:47:47.:48:06.

you need to be anti this war. They think 67 is amazing. Against this,

:48:07.:48:11.

Jeremy Corbyn's team is putting out this evening that firstly a majority

:48:12.:48:15.

of the Shadow Cabinet supported the Labour Leader, which is quite

:48:16.:48:18.

extraordinary given... 16, we have just had that number, 16 supporting

:48:19.:48:25.

Jeremy Corbyn. 11 against him. You would struggle to find 16 who you

:48:26.:48:30.

would say would vote in that way. He has inspired some kind of loyalty.

:48:31.:48:33.

The other thing that Jeremy Corbyn's team is saying that over 150 MPs

:48:34.:48:39.

supporting him, he is enhanced this evening. Even though this evening

:48:40.:48:43.

David Cameron has won this vote, he of all people will know that support

:48:44.:48:47.

in this country for military intervention is very, very hard-won

:48:48.:48:51.

and evaporates very quickly. If there is any "mission creep" or any

:48:52.:48:55.

sense that it is going on too long, then things will turn against David

:48:56.:49:04.

Cameron. It could be that Jeremy Corbyn is prophetic. Once you have

:49:05.:49:09.

been through those numbers, we will be crunching them to work out who

:49:10.:49:14.

took whose side and how they fell. I think what will be remembered most

:49:15.:49:18.

of all is some of the speeches that we have heard, that real sense of

:49:19.:49:21.

MPs asking themselves the questions that perhaps they didn't ask last

:49:22.:49:25.

time round, there has been a ghost of Iraq on many of the shoulders,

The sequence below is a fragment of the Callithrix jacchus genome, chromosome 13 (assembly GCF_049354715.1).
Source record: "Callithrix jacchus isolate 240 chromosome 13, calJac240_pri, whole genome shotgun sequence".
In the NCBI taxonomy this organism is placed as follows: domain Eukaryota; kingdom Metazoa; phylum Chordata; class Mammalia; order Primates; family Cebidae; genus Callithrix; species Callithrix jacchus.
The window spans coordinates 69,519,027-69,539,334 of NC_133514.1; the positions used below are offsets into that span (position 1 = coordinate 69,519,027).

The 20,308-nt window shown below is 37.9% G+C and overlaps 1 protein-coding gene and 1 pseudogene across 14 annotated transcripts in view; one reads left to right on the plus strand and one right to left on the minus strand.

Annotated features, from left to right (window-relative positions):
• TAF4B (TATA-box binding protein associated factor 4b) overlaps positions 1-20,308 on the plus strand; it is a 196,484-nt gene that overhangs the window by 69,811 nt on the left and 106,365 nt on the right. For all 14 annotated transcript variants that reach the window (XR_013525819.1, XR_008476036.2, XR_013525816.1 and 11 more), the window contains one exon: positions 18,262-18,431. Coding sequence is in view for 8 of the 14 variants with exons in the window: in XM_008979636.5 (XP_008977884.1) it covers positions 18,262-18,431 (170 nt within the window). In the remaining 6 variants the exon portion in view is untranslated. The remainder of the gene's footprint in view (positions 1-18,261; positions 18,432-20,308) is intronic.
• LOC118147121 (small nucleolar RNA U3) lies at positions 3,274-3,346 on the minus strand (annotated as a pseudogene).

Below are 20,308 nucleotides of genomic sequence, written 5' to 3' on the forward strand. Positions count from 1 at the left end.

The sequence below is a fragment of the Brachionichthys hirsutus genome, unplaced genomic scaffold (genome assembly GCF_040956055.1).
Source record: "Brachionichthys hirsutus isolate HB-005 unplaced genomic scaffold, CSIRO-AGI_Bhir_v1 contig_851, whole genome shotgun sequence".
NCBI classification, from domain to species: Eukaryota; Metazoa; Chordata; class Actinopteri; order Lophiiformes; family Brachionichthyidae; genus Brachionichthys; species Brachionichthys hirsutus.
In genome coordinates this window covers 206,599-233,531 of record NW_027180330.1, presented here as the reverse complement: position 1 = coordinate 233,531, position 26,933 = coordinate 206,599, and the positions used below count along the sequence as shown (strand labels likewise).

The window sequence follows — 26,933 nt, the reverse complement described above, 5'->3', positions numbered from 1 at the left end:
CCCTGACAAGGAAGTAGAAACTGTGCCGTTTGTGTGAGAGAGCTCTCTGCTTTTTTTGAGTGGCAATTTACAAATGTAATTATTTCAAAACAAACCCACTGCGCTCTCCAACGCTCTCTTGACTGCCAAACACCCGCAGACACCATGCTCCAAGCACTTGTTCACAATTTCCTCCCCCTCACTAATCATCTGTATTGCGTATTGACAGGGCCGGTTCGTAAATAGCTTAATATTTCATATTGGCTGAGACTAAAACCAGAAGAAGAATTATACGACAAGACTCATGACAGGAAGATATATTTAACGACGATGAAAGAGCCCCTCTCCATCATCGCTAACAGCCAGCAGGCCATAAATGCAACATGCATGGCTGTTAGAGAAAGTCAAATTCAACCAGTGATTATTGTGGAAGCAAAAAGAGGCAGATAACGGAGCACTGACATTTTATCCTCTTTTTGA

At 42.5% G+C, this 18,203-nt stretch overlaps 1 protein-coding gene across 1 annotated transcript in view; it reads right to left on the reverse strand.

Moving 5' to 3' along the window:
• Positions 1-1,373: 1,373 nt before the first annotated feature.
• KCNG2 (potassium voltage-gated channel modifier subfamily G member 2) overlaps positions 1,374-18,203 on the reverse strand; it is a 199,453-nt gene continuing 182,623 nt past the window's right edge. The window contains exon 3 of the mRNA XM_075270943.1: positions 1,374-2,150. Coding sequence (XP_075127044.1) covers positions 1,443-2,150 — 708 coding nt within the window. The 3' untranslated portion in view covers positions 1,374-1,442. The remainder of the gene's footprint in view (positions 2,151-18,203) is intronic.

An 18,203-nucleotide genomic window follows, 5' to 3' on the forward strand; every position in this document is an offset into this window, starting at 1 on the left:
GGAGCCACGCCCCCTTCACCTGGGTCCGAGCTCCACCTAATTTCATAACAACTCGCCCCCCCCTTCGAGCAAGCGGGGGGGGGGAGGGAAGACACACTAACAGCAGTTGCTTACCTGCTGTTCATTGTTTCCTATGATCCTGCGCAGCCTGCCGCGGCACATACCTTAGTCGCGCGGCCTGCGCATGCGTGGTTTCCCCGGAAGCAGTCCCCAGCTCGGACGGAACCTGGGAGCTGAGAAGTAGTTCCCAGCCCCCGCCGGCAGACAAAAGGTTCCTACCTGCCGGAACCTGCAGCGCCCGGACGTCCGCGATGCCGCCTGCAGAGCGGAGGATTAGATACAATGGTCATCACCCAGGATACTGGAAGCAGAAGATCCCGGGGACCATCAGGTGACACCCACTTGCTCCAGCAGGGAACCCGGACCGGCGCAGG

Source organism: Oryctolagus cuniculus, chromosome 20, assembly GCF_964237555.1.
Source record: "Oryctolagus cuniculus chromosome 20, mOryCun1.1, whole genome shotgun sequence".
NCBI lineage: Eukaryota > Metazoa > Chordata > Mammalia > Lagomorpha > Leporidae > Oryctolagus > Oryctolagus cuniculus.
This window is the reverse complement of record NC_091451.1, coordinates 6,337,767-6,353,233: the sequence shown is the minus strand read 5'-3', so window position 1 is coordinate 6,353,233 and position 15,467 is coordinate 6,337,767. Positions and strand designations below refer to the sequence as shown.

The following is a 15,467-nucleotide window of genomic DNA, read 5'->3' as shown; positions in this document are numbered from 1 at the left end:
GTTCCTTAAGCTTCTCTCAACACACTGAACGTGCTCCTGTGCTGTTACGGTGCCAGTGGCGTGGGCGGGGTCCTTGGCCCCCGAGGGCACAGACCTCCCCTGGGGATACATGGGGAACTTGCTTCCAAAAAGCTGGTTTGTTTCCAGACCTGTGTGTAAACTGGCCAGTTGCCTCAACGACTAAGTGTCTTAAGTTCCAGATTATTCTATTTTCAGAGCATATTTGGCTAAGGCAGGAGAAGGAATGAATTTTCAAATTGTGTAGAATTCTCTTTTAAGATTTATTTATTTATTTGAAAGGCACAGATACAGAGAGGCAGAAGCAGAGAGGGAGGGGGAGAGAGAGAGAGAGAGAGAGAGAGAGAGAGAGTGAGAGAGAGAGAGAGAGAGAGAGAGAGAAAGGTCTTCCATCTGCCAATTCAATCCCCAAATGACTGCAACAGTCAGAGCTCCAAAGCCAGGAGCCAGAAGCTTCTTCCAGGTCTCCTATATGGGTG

:49:26.:49:29.

the poignancy, the precision, the depth of the questioning this time

:49:30.:49:33.

round seems to undermine a sense that many of those questions weren't

:49:34.:49:37.

asked properly last time around. So, you have heard a few of the speeches

:49:38.:49:40.

that have come through and it will be interesting to look back over the

:49:41.:49:46.

years and just see what has come to what many spoke about this evening.

:49:47.:49:48.

Back to Evan. Thank you. The voice of British Muslims is

:49:49.:49:52.

important in the arguments over military action - although we

:49:53.:49:54.

shouldn't assume there is only one Secunder Kermani has spent the day

:49:55.:49:56.

in High Wycombe - a community that's been in the spotlight after

:49:57.:50:00.

at least two young men It's a typical commuter town, but on

:50:01.:50:20.

these suburban streets foreign policy matters. High Wycombe has a

:50:21.:50:24.

large British Muslim population and many here are unhappy with Western

:50:25.:50:30.

governments. People have given up hope nowadays, the community doesn't

:50:31.:50:35.

have that much hope anymore. They do stuff like this, to share their

:50:36.:50:38.

thoughts with everyone, every day you walk past, you will see these

:50:39.:50:40.

same things. There had been a picture of Osama

:50:41.:50:46.

Bin Laden here, statements of resistance, if not support, perhaps.

:50:47.:50:51.

Zayn has been following the debate on air strikes in Syria. I'm not in

:50:52.:50:55.

favour of them. There is a small part of me which is not against them

:50:56.:50:59.

either in the sense that I think that I believe that those bombs are

:51:00.:51:05.

going to go and hit Isis and they will hit the terrorists that are